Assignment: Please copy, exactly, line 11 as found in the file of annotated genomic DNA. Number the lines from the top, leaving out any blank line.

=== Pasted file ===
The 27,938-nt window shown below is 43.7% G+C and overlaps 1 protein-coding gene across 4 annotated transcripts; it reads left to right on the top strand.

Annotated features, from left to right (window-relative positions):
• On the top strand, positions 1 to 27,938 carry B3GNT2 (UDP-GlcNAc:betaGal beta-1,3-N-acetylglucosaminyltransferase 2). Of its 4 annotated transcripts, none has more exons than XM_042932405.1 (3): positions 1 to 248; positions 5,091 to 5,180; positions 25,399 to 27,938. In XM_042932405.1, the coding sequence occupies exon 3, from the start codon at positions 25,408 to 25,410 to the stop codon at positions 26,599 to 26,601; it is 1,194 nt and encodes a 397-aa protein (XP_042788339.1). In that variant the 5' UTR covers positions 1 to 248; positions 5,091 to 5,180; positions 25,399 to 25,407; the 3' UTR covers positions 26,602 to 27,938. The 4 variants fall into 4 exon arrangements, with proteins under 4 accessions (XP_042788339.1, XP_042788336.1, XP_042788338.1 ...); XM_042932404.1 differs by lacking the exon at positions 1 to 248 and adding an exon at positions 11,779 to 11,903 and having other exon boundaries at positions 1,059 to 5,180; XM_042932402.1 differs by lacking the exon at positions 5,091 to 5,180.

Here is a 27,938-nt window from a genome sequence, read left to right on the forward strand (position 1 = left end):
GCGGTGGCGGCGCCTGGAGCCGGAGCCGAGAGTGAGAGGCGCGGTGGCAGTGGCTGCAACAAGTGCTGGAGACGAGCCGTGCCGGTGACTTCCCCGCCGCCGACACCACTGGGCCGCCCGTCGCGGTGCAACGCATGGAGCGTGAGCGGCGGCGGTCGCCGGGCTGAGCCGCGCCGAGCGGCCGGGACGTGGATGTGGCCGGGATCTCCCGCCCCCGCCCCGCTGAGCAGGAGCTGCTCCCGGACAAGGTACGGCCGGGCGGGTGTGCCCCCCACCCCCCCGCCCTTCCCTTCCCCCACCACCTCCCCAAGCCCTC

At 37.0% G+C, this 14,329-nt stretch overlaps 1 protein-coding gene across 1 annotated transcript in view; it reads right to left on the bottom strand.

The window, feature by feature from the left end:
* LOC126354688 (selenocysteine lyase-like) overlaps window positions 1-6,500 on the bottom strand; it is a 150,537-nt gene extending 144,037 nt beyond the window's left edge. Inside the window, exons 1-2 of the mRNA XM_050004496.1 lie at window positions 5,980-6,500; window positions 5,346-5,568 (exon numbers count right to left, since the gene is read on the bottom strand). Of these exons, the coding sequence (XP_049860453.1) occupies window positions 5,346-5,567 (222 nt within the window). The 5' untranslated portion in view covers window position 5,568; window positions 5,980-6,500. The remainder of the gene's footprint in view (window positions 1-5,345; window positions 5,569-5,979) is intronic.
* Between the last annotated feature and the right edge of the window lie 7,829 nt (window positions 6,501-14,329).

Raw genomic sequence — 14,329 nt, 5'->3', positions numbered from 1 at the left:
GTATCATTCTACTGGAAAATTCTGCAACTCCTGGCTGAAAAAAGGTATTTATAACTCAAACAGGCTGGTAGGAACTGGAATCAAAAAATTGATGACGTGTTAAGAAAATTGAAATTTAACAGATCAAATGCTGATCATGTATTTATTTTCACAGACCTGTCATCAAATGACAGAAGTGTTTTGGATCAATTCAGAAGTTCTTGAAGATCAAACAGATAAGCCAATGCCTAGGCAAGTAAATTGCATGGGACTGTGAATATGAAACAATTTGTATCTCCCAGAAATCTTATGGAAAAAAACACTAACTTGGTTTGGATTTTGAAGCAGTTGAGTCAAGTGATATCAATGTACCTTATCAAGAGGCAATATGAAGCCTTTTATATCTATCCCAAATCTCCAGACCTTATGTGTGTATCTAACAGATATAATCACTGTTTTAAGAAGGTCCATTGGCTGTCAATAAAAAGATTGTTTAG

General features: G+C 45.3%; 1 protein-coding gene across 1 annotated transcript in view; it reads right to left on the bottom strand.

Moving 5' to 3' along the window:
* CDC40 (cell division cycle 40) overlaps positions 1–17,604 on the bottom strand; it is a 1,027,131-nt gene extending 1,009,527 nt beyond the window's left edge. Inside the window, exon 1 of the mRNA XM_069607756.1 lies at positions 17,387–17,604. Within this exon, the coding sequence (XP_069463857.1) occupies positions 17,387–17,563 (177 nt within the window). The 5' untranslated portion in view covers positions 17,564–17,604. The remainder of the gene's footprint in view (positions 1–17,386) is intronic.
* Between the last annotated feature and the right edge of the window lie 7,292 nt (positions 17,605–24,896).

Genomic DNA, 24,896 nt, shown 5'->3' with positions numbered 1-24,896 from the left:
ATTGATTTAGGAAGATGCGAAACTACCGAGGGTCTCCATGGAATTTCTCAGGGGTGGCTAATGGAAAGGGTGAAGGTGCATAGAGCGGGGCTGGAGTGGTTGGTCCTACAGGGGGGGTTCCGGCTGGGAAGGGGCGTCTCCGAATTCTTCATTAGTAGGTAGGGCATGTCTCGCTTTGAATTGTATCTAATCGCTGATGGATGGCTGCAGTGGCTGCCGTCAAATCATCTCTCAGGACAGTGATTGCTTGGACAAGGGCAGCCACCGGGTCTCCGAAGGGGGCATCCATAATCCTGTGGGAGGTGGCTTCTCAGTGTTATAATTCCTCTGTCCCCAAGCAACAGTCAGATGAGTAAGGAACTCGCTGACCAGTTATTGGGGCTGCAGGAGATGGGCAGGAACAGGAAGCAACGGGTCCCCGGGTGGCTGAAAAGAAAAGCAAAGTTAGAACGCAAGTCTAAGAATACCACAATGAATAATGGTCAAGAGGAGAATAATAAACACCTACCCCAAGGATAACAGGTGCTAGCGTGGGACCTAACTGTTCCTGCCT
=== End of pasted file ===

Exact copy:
GTATCATTCTACTGGAAAATTCTGCAACTCCTGGCTGAAAAAAGGTATTTATAACTCAAACAGGCTGGTAGGAACTGGAATCAAAAAATTGATGACGTGTTAAGAAAATTGAAATTTAACAGATCAAATGCTGATCATGTATTTATTTTCACAGACCTGTCATCAAATGACAGAAGTGTTTTGGATCAATTCAGAAGTTCTTGAAGATCAAACAGATAAGCCAATGCCTAGGCAAGTAAATTGCATGGGACTGTGAATATGAAACAATTTGTATCTCCCAGAAATCTTATGGAAAAAAACACTAACTTGGTTTGGATTTTGAAGCAGTTGAGTCAAGTGATATCAATGTACCTTATCAAGAGGCAATATGAAGCCTTTTATATCTATCCCAAATCTCCAGACCTTATGTGTGTATCTAACAGATATAATCACTGTTTTAAGAAGGTCCATTGGCTGTCAATAAAAAGATTGTTTAG